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SERMON XXVIII.

THE ATONEMENT OF CHRIST NOT SUFFICIENT

OF ITSELF TO INDUCE MEN TO LOVE HIM.

ROMANS V, 11. But we also joy in God through our Lord Jesus:

Christ, by whom we have now received the atone ment.

IMPROVEMENT.

2nd INFERENCE. ALTHOUGH Christ has finished the work of redemption, and atoned for sin; yet the moral state of man remains the same as if atonement had not been made

It is the opinion of some, that the phrase, to make atonement, is improper. There is however, great evidence of its propriety: for the Apostle Paul says of Christ, that he was a "merciful and faithful high priest in things pertaining to God, to make reconciliation for the sins of the people."* And to make reconciliation is the same as to make atonement. The word in the original is the same for the one as for the other. The same phrase is used in Daniel: “Seventy weeks are determined upon thy people, to finish the transgression, and to make reconciliation for iniquity.” And to shadow forth the atonement of Christ, the phrase is used in Leviticus abundantly: “Aaron shall make an atonernent for himself_and he shall make an atonement for the holy place-and he shall make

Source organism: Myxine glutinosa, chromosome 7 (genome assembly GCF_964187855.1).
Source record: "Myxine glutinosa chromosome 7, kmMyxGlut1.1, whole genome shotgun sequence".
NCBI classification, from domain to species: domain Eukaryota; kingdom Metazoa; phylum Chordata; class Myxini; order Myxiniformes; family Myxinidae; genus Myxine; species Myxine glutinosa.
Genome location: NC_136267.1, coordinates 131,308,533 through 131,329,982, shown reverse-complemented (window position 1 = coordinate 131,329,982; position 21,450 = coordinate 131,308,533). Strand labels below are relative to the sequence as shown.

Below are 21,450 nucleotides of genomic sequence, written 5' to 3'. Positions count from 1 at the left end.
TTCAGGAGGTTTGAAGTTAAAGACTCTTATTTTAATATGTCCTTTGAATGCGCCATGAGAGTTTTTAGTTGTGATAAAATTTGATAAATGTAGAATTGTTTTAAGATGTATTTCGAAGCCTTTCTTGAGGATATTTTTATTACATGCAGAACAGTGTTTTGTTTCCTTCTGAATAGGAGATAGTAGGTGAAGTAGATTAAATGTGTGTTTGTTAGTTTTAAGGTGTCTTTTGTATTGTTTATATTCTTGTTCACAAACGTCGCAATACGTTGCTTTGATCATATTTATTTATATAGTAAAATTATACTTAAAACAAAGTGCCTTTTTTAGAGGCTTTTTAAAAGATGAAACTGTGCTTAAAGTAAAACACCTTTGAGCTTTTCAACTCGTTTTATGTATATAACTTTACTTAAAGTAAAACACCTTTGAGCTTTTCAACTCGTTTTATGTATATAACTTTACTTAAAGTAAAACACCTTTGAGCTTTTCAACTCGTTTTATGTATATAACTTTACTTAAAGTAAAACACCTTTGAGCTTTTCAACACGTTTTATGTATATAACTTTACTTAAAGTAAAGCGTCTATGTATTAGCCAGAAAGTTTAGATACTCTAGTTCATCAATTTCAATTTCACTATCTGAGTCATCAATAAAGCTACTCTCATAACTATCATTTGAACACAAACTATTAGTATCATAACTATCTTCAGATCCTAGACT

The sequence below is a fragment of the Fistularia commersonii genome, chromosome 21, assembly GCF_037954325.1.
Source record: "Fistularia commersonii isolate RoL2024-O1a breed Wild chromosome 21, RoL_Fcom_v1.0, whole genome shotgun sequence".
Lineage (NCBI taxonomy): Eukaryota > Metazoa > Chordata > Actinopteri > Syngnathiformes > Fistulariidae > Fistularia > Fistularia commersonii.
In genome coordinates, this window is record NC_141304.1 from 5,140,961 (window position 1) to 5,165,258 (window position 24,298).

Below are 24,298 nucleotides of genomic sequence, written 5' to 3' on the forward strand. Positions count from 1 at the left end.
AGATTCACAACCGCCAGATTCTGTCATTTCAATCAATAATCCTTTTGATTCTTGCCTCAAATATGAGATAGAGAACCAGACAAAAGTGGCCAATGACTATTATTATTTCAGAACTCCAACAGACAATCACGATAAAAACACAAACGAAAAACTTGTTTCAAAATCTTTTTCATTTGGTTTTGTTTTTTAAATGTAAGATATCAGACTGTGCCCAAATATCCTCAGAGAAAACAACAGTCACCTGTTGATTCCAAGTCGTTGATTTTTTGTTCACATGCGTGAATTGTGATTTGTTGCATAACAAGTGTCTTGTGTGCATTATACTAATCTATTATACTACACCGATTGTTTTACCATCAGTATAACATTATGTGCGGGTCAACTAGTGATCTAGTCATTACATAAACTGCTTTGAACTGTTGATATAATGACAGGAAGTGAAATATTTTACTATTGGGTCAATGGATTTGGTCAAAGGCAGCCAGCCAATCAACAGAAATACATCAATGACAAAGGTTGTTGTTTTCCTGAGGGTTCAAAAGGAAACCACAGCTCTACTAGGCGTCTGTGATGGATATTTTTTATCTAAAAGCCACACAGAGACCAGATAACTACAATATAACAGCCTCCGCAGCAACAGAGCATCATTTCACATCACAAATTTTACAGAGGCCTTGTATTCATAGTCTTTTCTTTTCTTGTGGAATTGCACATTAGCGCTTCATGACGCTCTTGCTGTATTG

* Heb. ii, 17.

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san atonement for the holy sanctuary. And this shall be an everlasting statute unto you, to make an atonement for the children of Israel for all their sins once a year.” And concerning the leper it is said, “The priest shall make an atonement for him before the Lord.”

Thus we are justified in the use of the phrase, to make atonement, from the highest authority.

Atonement being made by Christ, by his obedience unto death, even the death of the cross, a door of mercy

is

open to guilty man, a wide door, which no man can shut. Jesus having died the just for the unjust, a high way is opened for man to God.

Atonement renders the situation of man very differ'ent from what it would otherwise have been. For if Christ had not been lifted up, no man could have been drawn unto him. Had it not been for the atonement of Christ, the apostasy of Adam would have left all mankind in a state of eternal death. We can never be raised from this abyss of woe, to the joys of heaven, only through the atonement.